Many people know of the events of 1066 that shaped English history, where the Norman William the Conqueror was victorious over his other rival claimants to the throne. But many do not realise how tedious his grasp on the country was for many years of his reign, particularly in the early ones, and one of the biggest ways he crushed resistance, particularly in the north of England, was the Harrying of the North. During the winter of 1069-70, after a significant rebellion, William raided the north, destroying supplies and, crucially, food, devastating the land. Buildings were burnt, livestock slaughtered, people dragged from their homes. Perhaps as much as 75% of the northern population either died or fled – although many historians have questioned how much of this was down to William’s own doing. Read post here.


8: Boudica, Queen of the Iceni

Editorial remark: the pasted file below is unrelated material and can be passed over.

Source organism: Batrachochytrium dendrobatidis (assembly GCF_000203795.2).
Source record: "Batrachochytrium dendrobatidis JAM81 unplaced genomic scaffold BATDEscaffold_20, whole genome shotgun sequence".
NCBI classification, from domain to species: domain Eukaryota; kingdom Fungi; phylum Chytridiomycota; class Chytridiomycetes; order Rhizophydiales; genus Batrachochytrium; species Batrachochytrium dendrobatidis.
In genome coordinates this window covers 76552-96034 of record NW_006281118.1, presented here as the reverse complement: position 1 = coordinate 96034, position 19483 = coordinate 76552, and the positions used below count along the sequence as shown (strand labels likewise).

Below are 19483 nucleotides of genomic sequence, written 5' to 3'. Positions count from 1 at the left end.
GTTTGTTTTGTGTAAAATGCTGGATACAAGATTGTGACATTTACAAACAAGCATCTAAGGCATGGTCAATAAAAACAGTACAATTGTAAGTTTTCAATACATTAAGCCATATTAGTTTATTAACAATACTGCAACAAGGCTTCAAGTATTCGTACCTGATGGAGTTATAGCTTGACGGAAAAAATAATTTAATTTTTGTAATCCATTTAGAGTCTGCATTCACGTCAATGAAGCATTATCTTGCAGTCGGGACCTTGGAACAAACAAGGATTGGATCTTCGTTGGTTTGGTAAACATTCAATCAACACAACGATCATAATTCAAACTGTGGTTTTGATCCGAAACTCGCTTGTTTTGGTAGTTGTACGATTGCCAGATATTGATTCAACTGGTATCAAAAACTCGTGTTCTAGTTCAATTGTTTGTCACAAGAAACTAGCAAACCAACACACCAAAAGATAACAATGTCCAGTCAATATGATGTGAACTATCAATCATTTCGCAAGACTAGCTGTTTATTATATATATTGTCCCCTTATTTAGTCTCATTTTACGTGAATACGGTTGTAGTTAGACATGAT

One of the most famous early rulers in England was Queen Boudica, who led the Celtic tribe of the Iceni. Whilst the Romans were attempting to conquer Britain, the locals were engaged in varying levels of co-operation, with the Iceni living in relative peace with the foreigners. After King Prasutagus died in 60 AD, his wife (Boudica) and daughters were flogged and probably raped by the Romans as a way to bring the tribe to heel. Their plan backfired; indignant at her treatment, Boudica gathered up her tribesmen and those of neighbouring tribes and led a huge rebellion against the occupiers. Numerous Roman towns were burnt to the ground, with Roman citizens slaughtered. Ultimately Boudica’s forces were defeated by the Romans, but it was said that Boudica’s rebellion almost made the Emperor Nero abandon attempts to conquer Britain altogether. Read post here.